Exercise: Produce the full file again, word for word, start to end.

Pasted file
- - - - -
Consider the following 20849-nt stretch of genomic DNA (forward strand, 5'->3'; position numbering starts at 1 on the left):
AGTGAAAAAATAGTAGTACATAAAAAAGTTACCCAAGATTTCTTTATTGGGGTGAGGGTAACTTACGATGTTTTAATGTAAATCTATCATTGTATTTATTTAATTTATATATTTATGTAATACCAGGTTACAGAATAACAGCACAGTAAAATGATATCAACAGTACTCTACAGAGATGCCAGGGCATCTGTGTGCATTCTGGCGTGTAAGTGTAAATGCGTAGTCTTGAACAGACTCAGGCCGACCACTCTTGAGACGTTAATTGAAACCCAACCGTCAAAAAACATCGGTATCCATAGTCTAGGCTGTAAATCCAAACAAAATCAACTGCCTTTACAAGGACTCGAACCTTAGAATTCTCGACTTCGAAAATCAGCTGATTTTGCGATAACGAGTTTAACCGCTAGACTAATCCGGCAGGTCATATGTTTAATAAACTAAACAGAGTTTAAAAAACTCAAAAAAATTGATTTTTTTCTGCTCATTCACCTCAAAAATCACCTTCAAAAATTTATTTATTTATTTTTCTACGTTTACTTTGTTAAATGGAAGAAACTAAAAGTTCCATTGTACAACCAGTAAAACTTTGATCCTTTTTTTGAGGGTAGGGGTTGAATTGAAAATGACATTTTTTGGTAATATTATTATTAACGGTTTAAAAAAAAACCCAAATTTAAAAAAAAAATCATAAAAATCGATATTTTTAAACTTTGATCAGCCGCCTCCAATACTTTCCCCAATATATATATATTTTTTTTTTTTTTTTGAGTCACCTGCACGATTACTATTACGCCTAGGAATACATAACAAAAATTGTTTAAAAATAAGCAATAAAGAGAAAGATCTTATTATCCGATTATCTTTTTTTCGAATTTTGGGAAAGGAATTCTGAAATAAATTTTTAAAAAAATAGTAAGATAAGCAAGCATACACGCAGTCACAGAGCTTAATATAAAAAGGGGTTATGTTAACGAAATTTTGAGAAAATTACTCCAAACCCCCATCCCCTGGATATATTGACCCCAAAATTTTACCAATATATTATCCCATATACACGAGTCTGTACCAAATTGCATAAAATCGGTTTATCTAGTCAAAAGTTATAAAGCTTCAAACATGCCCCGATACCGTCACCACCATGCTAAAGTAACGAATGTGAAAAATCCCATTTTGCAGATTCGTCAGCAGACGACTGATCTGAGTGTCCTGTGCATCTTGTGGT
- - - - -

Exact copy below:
Consider the following 20849-nt stretch of genomic DNA (forward strand, 5'->3'; position numbering starts at 1 on the left):
AGTGAAAAAATAGTAGTACATAAAAAAGTTACCCAAGATTTCTTTATTGGGGTGAGGGTAACTTACGATGTTTTAATGTAAATCTATCATTGTATTTATTTAATTTATATATTTATGTAATACCAGGTTACAGAATAACAGCACAGTAAAATGATATCAACAGTACTCTACAGAGATGCCAGGGCATCTGTGTGCATTCTGGCGTGTAAGTGTAAATGCGTAGTCTTGAACAGACTCAGGCCGACCACTCTTGAGACGTTAATTGAAACCCAACCGTCAAAAAACATCGGTATCCATAGTCTAGGCTGTAAATCCAAACAAAATCAACTGCCTTTACAAGGACTCGAACCTTAGAATTCTCGACTTCGAAAATCAGCTGATTTTGCGATAACGAGTTTAACCGCTAGACTAATCCGGCAGGTCATATGTTTAATAAACTAAACAGAGTTTAAAAAACTCAAAAAAATTGATTTTTTTCTGCTCATTCACCTCAAAAATCACCTTCAAAAATTTATTTATTTATTTTTCTACGTTTACTTTGTTAAATGGAAGAAACTAAAAGTTCCATTGTACAACCAGTAAAACTTTGATCCTTTTTTTGAGGGTAGGGGTTGAATTGAAAATGACATTTTTTGGTAATATTATTATTAACGGTTTAAAAAAAAACCCAAATTTAAAAAAAAAATCATAAAAATCGATATTTTTAAACTTTGATCAGCCGCCTCCAATACTTTCCCCAATATATATATATTTTTTTTTTTTTTTTGAGTCACCTGCACGATTACTATTACGCCTAGGAATACATAACAAAAATTGTTTAAAAATAAGCAATAAAGAGAAAGATCTTATTATCCGATTATCTTTTTTTCGAATTTTGGGAAAGGAATTCTGAAATAAATTTTTAAAAAAATAGTAAGATAAGCAAGCATACACGCAGTCACAGAGCTTAATATAAAAAGGGGTTATGTTAACGAAATTTTGAGAAAATTACTCCAAACCCCCATCCCCTGGATATATTGACCCCAAAATTTTACCAATATATTATCCCATATACACGAGTCTGTACCAAATTGCATAAAATCGGTTTATCTAGTCAAAAGTTATAAAGCTTCAAACATGCCCCGATACCGTCACCACCATGCTAAAGTAACGAATGTGAAAAATCCCATTTTGCAGATTCGTCAGCAGACGACTGATCTGAGTGTCCTGTGCATCTTGTGGT